Micro$oft Monitor

Published by NetAction Issue No. 32 July 7, 1998
Repost where appropriate. See copyright information at end of message.


Microsoft Expands Grip on Browser Market
Update: CETI dead
About Micro$oft Monitor

Microsoft Expands Grip on Browser Market

A year ago, NetAction conducted a survey of the largest Internet Service Providers (ISPs) and found that Microsoft was using agreements by ISPs to distribute its Internet browser to rapidly expand its market share. Now a new survey shows that, despite the Department of Justice's antitrust lawsuit, the situation has gotten worse.

NetAction's new report on consumer choice in web browsers documents Microsoft's increasing grip on the ISP market. The survey report is on the web at: http://www.netaction.org/msoft/browsers2.html.

Key findings of the survey include:

In the year since NetAction's first survey of ISPs, there has been an increasing scrutiny of Microsoft's predatory business practices and, most recently, antitrust lawsuits from both the Department of Justice and the States Attorneys General. During 1997, as Microsoft forged exclusive agreements with various ISPs and computer resellers, Internet Explorer's share rose to 39 percent from just 21 percent. While the number of computers with Netscape installed grew by only 33 percent during 1997, the number using Explorer nearly tripled.

Even as pressure forced Microsoft to end some of those exclusionary deals in early 1998, Microsoft's plans to incorporate its browser into Windows 98 has put pressure on ISPs to distribute Explorer over rivals like Netscape. IBM, which until now distributed Netscape to its customers, has announced that it will begin distributing only Microsoft browser software beginning in September 1998, because of Windows98.

While Microsoft defenders note that consumers can download alternative browsers off the Internet, this is mostly a theoretical choice for computer novices, who tend to stick with the software provided by their ISP. A survey of 7,000 computer users released earlier this year by the Georgia Institute of Technology found users of the Internet tend to stick with the first browser they become familiar with. Forty-five percent of those surveyed who had begun using the Internet in the last year said the primary reason they used a particular browser was because it came bundled with their software, while 81 percent of novices said they had not switched browsers in the past year. Given the lack of ISP support for alternative browsers, and justified fears that some Windows functions will not work with non-Microsoft browsers, it is even more unlikely that computer users will stray too often from the Internet software initially provided by their ISPs. This makes the increasing dominance of Microsoft among ISPs all the more disturbing.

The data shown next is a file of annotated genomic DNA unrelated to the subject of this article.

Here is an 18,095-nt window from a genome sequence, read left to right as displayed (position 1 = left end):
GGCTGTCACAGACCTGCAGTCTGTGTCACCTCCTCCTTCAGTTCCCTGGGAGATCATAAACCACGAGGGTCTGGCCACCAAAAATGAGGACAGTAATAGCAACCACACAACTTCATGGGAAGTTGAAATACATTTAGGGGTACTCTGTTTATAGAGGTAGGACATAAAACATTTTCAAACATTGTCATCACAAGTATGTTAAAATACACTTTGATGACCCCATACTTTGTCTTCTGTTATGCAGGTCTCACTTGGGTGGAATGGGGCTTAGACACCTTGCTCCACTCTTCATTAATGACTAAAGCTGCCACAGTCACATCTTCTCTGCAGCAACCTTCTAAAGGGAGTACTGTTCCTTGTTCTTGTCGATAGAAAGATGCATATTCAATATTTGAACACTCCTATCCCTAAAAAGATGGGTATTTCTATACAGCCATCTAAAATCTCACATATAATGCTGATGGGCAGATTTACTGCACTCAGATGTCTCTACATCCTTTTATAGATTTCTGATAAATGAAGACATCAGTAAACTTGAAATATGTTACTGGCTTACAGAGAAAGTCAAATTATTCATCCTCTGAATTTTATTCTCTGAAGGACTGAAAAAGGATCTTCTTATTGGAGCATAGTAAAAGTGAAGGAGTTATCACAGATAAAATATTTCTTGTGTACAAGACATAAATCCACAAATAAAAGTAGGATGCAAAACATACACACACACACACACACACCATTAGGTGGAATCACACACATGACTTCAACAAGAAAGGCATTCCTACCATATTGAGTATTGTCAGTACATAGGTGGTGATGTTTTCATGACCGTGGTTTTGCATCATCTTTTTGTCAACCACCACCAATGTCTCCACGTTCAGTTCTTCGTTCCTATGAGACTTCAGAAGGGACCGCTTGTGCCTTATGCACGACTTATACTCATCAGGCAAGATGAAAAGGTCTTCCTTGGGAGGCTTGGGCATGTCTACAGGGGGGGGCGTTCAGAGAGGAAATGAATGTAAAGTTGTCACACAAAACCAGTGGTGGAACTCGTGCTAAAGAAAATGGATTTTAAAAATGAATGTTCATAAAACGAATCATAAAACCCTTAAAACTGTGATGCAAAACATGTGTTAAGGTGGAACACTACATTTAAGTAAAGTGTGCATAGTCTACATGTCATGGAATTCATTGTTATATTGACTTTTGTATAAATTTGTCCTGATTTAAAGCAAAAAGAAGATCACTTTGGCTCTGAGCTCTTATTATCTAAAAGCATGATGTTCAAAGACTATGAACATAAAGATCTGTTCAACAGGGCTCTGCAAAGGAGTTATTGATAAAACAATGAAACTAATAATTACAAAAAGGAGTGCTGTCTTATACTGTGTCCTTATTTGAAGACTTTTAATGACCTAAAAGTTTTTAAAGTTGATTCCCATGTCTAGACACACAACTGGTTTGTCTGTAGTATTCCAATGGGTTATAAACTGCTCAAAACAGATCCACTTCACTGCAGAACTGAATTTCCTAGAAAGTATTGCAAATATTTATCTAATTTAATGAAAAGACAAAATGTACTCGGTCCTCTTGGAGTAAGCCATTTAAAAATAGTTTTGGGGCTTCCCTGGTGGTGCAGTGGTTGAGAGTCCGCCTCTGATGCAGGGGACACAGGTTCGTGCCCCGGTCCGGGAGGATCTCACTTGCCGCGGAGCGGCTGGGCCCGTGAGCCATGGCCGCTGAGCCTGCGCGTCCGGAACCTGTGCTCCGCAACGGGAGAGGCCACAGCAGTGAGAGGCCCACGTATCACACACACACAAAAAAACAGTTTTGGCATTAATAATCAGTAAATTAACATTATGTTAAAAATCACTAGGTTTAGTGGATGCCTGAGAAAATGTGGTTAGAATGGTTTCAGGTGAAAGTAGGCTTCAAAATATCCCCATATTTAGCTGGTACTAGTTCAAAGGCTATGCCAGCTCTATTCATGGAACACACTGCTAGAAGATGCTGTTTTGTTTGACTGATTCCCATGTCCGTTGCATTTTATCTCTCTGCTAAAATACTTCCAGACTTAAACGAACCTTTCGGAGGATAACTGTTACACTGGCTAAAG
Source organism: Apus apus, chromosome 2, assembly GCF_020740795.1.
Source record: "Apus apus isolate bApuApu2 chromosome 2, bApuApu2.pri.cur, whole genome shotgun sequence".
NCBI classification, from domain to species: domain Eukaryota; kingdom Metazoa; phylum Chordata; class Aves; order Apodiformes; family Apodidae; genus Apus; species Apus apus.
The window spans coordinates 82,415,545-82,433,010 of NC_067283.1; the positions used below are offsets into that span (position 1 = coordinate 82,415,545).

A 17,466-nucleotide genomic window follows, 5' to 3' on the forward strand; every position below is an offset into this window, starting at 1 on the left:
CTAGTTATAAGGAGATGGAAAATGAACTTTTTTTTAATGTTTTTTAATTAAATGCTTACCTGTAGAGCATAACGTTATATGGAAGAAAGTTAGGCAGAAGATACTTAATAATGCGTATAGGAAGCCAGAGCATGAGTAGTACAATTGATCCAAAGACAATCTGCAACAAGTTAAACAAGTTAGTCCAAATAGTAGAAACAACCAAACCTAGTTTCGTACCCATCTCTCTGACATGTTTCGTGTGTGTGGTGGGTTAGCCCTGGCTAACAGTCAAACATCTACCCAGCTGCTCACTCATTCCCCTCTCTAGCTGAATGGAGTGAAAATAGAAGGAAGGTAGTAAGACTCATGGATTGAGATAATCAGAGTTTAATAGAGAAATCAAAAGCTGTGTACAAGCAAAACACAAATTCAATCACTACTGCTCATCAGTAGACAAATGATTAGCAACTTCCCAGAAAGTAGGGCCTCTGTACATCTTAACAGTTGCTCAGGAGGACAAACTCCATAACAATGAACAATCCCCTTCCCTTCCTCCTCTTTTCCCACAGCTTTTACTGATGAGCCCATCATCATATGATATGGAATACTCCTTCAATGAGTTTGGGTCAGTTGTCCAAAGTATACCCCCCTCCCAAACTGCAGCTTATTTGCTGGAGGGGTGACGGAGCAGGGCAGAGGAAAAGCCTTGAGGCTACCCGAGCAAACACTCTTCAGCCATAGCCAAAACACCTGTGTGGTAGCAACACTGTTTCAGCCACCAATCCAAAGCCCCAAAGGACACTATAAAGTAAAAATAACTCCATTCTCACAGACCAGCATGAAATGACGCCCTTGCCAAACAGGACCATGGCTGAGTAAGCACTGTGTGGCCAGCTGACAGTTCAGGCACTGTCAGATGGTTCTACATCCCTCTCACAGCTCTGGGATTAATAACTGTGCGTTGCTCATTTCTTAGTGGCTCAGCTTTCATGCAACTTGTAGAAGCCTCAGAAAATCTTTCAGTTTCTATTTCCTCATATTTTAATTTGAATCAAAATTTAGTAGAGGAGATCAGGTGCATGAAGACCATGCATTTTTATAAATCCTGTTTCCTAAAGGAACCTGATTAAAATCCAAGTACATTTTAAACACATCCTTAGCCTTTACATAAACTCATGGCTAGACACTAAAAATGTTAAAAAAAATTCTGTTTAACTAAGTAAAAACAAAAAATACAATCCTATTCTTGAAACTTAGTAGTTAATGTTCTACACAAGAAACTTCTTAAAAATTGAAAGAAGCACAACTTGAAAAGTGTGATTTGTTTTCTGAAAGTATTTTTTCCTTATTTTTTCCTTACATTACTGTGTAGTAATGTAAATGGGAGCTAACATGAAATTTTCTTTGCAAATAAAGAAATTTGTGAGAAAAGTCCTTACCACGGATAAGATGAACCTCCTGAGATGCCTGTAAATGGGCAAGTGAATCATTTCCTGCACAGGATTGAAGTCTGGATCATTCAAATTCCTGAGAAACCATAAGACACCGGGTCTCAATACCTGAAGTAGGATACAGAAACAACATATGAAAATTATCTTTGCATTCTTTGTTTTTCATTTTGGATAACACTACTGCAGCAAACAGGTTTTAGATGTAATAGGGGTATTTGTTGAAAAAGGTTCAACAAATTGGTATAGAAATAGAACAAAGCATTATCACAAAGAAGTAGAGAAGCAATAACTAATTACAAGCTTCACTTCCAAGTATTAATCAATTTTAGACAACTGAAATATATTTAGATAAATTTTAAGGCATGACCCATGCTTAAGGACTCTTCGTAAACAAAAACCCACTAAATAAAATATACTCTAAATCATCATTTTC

NetAction strongly supports the investigations by the Justice Department and the States Attorneys General, and urges investigators to expand their efforts to fully rein in Microsoft's monopoly power.

(See our recommendations on dealing with Microsoft at, http://www.netaction.org/msoft/world/recommend.html).

Beyond that, we urge consumers to take the following actions to support consumer choice in Internet browsers:

(This article was written by Nathan Newman, NetAction Project Director. Contact Nathan at with comments or questions.)

Update: CETI dead

A quick update on the California Education Technology Initiative (CETI). Last week, the California State University system announced the collapse of negotiations to create a for-profit company with industry partners to manage technology resources for students. This followed a large mobilization of students, staff and faculty against the initiative. The mobilization was supported by NetAction (see Monitors #20, #21, #22, #25, and #28 for more info).

Condemning the monopoly control of technology embodied in CETI, NetAction and other critics had focused on the danger that CETI partners Microsoft and GTE would gain unfair advantages in the broader marketplace if given exclusive control of the technology students would be trained in on campuses across the state. When pressure forced the university system to drop a requirement for a complete monopoly for Microsoft software in the deal, Microsoft dropped out of negotiations in April. Last week, GTE decided that without the monopoly profits promised in the original CETI proposal, they had little interest anymore and pulled out of negotiations themselves.

All those who wrote and called to protest against the CETI deal can cheer that California has avoided a $3 billion mistake that would have hurt students, faculty and broader technology innovation in society.

(This article was written by Nathan Newman, NetAction Project Director. Contact Nathan at with comments or questions.)

About The Micro$oft Monitor

The Micro$oft Monitor is a free electronic newsletter, published as part of the Consumer Choice Campaign http://www.netaction.org/msoft/ccc.html. NetAction is a national, non-profit organization dedicated to educating the public, policy makers, and the media about technology-based social and political issues, and to teaching activists how to use the Internet for organizing, outreach, and advocacy.

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Copyright 1998 by The Tides Center/NetAction. All rights reserved. Material may be reposted or reproduced for non-commercial use provided NetAction is cited as the source. NetAction is a project of The Tides Center, a 501(c)(3) non-profit organization.